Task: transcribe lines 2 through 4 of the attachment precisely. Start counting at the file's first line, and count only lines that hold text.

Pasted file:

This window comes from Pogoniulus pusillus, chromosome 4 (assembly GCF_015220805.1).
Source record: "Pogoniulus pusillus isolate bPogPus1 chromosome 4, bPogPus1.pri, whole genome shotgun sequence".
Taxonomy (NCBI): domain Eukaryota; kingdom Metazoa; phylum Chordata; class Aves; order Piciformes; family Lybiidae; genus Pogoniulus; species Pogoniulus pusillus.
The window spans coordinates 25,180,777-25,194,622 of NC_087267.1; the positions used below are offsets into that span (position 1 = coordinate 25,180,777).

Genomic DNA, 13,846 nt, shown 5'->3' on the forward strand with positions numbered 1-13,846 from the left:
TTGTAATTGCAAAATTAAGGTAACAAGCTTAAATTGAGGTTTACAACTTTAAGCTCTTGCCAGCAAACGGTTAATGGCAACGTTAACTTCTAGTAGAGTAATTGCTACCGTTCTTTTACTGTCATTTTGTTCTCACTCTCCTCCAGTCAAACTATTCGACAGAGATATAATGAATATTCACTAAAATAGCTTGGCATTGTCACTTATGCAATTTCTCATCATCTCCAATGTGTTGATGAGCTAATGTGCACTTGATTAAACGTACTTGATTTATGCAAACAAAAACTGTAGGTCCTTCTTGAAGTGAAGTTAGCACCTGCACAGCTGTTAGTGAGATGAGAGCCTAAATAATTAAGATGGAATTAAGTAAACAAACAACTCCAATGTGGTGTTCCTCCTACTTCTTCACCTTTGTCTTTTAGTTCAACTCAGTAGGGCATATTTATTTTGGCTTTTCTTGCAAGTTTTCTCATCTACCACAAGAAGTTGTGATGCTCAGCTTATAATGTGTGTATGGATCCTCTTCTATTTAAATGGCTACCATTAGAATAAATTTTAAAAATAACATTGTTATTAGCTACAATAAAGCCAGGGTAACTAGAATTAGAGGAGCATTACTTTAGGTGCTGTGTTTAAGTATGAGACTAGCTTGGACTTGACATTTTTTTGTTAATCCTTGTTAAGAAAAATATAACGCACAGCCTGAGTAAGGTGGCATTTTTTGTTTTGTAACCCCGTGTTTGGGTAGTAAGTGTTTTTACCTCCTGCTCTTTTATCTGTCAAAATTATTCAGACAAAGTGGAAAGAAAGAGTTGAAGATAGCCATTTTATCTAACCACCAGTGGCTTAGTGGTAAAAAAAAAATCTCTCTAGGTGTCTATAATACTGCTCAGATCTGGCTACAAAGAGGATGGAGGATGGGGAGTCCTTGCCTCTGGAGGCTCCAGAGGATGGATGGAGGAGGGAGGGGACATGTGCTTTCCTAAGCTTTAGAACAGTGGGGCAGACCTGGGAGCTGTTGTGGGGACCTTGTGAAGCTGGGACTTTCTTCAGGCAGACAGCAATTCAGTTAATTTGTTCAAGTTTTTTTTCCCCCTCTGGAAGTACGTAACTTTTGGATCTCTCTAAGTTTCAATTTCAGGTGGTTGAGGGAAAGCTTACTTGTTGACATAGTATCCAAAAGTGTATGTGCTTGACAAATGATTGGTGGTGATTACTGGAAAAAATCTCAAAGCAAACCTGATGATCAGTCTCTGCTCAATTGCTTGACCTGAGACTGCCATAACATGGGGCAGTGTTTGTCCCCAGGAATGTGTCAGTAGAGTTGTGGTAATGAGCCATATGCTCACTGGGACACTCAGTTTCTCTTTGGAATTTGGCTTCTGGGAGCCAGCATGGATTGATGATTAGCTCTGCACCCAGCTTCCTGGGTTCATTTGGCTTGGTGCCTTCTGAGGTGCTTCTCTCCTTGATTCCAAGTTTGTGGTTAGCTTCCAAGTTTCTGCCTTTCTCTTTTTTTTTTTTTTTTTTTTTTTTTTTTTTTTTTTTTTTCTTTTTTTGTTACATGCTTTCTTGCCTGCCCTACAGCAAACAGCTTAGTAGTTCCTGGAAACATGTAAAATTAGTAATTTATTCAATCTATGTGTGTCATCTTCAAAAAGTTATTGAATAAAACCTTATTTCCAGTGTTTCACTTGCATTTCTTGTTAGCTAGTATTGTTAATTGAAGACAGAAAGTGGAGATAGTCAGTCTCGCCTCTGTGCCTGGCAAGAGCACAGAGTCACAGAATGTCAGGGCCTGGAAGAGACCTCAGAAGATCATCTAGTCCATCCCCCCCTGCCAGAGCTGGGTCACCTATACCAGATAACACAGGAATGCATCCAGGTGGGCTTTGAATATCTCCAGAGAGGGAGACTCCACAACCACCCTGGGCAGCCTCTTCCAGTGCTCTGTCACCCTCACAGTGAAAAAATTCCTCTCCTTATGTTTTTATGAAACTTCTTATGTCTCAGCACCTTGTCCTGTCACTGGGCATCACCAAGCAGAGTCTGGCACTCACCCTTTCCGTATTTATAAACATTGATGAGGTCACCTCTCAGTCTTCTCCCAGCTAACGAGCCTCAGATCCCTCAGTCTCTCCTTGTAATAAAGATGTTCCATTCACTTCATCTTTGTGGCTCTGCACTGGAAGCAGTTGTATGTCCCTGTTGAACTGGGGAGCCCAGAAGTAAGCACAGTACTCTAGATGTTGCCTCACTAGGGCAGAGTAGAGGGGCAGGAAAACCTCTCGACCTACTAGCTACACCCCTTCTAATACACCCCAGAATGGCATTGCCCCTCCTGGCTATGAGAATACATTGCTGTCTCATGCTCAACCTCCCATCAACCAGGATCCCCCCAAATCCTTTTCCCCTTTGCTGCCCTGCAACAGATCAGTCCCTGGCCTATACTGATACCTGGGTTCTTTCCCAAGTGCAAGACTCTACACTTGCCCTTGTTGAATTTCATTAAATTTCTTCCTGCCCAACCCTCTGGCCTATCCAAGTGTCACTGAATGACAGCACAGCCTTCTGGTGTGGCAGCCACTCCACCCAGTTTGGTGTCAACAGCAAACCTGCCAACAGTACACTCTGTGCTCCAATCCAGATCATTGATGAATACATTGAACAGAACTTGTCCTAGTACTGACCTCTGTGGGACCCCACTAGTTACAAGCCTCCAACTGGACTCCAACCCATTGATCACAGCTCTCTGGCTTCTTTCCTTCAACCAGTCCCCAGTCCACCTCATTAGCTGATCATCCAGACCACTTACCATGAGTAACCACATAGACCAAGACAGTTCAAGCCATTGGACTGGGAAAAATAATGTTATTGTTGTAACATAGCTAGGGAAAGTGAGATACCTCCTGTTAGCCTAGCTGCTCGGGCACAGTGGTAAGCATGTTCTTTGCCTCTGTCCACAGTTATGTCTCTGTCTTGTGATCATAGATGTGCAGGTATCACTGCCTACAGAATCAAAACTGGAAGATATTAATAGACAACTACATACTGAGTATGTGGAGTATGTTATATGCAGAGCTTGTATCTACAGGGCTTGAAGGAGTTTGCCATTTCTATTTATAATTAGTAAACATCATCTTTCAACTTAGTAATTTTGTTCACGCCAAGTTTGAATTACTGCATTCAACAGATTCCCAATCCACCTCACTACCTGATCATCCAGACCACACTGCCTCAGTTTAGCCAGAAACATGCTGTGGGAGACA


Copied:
Source record: "Pogoniulus pusillus isolate bPogPus1 chromosome 4, bPogPus1.pri, whole genome shotgun sequence".
Taxonomy (NCBI): domain Eukaryota; kingdom Metazoa; phylum Chordata; class Aves; order Piciformes; family Lybiidae; genus Pogoniulus; species Pogoniulus pusillus.
The window spans coordinates 25,180,777-25,194,622 of NC_087267.1; the positions used below are offsets into that span (position 1 = coordinate 25,180,777).